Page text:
The housebuilder’s second half had strong momentum, spilling over into 2021.
Much as the pandemic left its indelible mark on the results, housebuilder Persimmon (LSE:PSN) has recovered strongly and is now building on strong foundations.
The first half of the year incorporated a full lockdown for several months, during which time the company sought to batten down the financial hatches as operations ceased, according to its 2020 results today.
By the same token, the performance in the second half was strong, and this momentum has spilled over into the new financial year. Average weekly sales are up by 7% in the first eight weeks and a forward order book of £2.3 billion represents an improvement of 15% from the previous year.
At the same time, there are several tailwinds working in the company’s favour, such as low interest rates, mortgage availability and a general housing shortage all providing opportunities.
Any further schemes emanating from the Budget could also pave the way for enhanced returns. In any event, the sector as a whole learned the painful lessons of the great financial crisis of over a decade ago and has come into the latest challenges in much better shape.
Despite the restrictions of the past year, Persimmon has amassed cash of £1.2 billion as compared to £844 million a year before. The average selling price of homes has risen by 7% to around £231,000, with underlying new gross margins of a formidable 31%.
Given this backdrop, the current dividend yield of 4.1% will be bolstered by a further payment in March, propelling the prospective yield to around 8.7%, representing something of a return to previously generous levels.
However, there will still be challenges to come, not least of which is the fallout from the eventual removal of government support schemes to individuals which could lead to a spike in unemployment and a collapse of consumer confidence, hardly an ideal environment for the housing market.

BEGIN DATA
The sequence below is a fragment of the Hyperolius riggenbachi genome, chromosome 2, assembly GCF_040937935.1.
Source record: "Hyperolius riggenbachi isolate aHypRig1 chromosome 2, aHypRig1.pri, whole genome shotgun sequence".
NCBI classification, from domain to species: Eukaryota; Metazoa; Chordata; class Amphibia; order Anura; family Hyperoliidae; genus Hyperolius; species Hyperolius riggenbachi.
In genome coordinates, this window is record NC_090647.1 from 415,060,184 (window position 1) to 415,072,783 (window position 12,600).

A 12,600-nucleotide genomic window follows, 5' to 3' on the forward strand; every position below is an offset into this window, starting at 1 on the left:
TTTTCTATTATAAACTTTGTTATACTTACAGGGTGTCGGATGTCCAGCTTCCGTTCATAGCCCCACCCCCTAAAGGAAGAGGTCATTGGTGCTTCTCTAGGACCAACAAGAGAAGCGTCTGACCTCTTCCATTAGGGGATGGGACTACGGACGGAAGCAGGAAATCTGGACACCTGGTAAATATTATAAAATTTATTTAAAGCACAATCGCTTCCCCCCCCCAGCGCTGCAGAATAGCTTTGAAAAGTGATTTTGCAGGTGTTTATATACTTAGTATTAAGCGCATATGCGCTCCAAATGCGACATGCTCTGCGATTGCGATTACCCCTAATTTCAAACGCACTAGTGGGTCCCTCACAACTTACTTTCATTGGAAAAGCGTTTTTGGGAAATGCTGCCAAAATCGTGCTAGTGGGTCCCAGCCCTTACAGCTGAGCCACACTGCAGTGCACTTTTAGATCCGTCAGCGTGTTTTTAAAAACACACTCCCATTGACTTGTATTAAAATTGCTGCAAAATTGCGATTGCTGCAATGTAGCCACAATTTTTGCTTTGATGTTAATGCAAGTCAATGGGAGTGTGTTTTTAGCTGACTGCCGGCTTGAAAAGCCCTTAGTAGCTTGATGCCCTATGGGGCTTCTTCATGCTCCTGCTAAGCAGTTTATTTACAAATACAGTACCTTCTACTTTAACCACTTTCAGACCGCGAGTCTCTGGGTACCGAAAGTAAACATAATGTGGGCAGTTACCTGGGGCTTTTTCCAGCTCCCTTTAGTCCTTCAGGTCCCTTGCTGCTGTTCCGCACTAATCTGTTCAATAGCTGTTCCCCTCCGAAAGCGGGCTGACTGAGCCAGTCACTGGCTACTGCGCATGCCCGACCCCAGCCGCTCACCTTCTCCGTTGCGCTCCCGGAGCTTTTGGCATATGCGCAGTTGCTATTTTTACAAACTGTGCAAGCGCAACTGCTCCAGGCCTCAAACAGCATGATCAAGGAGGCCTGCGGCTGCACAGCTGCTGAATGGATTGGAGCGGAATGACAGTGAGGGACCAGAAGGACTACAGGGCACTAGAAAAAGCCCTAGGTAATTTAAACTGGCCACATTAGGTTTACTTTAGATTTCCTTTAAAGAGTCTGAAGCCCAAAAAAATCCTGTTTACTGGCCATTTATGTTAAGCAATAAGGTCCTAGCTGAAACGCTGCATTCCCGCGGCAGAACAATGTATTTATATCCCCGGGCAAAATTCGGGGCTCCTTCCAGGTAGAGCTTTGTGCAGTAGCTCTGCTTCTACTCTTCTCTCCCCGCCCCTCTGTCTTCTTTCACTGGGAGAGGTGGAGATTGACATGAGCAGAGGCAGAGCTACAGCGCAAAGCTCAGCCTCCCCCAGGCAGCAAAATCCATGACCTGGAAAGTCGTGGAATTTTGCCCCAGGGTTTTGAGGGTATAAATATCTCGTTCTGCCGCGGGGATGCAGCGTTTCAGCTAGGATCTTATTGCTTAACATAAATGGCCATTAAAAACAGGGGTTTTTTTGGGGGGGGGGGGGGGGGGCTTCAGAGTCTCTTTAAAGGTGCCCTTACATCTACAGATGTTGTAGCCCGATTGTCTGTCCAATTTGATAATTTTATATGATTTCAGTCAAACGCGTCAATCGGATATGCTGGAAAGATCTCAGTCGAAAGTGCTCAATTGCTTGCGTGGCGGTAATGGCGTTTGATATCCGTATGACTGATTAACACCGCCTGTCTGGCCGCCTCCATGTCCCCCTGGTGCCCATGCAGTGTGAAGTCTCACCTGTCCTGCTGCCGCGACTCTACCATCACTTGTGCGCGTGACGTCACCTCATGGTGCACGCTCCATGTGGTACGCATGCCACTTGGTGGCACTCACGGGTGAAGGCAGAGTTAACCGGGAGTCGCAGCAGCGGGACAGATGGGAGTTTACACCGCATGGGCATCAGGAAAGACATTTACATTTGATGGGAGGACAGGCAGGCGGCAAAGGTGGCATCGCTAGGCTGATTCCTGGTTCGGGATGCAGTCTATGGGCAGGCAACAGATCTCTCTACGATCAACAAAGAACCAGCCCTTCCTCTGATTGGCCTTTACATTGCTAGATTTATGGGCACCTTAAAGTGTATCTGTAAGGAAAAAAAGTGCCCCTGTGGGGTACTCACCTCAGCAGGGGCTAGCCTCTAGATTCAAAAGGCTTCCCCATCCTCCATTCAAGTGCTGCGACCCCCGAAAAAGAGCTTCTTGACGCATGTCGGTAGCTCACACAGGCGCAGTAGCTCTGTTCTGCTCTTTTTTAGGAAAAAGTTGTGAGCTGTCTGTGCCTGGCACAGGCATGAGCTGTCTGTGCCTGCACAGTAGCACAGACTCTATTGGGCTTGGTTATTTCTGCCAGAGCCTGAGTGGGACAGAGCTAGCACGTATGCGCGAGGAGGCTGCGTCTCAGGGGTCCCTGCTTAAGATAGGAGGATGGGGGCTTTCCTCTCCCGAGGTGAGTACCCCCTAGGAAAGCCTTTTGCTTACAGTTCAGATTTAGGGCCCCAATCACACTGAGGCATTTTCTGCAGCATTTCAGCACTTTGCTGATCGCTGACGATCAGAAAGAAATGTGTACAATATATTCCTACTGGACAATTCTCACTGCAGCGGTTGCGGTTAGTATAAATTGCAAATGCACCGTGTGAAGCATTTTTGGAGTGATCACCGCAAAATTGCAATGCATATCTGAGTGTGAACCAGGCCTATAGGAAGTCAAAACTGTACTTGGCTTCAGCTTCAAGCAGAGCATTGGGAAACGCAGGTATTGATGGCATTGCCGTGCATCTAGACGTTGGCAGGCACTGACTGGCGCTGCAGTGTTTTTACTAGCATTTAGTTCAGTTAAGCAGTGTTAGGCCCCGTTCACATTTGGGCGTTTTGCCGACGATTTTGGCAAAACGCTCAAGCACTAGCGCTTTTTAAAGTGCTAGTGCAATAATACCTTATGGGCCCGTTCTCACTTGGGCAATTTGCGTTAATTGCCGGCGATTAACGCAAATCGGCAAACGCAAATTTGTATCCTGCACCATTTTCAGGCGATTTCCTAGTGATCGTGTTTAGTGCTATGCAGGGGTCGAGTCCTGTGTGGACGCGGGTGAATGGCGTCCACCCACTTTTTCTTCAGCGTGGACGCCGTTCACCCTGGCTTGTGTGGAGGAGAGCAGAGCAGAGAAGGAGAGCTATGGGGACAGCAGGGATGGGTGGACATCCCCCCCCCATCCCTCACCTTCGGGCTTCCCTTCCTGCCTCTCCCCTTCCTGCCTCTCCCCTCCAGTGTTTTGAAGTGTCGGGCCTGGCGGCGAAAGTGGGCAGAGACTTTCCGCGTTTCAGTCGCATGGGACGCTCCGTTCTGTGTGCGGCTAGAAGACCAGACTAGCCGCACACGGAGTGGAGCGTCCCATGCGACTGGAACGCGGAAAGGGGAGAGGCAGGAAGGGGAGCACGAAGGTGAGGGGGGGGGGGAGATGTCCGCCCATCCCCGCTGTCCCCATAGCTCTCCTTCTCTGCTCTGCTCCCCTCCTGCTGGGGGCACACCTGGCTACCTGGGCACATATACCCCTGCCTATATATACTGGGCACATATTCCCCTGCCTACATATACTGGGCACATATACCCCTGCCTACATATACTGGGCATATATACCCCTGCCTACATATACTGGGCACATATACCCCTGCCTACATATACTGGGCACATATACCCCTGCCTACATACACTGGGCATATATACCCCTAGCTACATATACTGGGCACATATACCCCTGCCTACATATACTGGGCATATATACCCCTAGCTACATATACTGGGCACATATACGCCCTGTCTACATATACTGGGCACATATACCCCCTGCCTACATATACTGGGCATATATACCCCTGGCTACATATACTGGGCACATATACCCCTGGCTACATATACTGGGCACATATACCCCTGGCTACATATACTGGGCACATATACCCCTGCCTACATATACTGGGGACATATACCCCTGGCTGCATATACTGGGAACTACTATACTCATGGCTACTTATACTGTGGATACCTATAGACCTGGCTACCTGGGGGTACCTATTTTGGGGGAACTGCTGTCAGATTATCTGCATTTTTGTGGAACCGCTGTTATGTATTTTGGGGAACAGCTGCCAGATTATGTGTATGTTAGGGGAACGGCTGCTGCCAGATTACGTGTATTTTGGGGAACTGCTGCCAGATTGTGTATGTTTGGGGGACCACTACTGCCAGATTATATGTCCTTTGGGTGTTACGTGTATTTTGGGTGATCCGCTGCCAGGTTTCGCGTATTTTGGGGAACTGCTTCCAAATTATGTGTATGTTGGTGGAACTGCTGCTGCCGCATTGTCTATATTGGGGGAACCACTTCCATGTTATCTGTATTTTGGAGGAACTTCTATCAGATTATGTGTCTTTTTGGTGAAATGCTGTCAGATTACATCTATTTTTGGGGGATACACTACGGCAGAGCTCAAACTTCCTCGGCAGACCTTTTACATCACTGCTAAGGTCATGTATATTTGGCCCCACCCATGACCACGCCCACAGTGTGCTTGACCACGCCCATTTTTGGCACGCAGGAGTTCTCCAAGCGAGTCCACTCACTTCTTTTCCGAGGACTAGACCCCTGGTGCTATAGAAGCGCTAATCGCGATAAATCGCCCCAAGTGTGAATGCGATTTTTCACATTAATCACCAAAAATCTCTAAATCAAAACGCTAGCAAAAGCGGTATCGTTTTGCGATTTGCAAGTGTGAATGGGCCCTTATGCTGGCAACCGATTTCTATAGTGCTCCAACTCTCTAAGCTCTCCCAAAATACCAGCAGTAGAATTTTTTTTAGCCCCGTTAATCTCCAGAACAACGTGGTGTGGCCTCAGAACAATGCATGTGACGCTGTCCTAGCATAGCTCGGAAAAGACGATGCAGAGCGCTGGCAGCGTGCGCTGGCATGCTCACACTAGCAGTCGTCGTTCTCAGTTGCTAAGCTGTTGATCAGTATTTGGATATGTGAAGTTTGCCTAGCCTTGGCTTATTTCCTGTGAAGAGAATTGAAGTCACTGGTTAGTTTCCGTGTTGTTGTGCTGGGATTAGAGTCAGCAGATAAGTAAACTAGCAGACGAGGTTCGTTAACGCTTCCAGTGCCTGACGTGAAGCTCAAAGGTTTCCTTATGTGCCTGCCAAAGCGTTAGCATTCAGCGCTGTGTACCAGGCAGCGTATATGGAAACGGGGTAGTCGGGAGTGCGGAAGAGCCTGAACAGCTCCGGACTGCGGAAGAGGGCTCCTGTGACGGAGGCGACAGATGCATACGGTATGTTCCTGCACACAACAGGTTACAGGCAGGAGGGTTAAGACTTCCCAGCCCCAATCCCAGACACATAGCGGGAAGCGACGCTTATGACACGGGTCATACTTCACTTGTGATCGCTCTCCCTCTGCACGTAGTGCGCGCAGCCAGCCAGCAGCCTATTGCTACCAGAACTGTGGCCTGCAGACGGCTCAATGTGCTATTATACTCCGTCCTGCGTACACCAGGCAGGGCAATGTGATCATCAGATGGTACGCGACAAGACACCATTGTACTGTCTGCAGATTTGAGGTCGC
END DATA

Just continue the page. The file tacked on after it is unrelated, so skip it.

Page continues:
At the same time, the company is working hard to repair the reputational issues it was facing going into the pandemic, and it could yet be some time before consumer confidence in the company is fully restored.
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In terms of the numbers, pre-tax profit fell to £784 million from £1 billion a year before, and revenues dropped to £3.3 billion from £3.7 billion. New home completions were down by 14% and, although the company is striving to plug the gap, these are not expected fully to return to 2019 levels until next year.
The share price has also had a rollercoaster year. Despite a spike of 75% since the March lows of 2020 as the pandemic kicked in, the shares remain down by 5% over the last year, as compared to a decline of 1.5% for the wider FTSE 100.
However, immediate comparisons with the previous year will become easier and there is little question that Persimmon is seeing the benefit of continued momentum from a strong end to 2020.
As such, the market consensus of the shares as a strong ‘buy’ is likely to remain in place, having also recently strengthened to make Persimmon as the preferred play in the sector.
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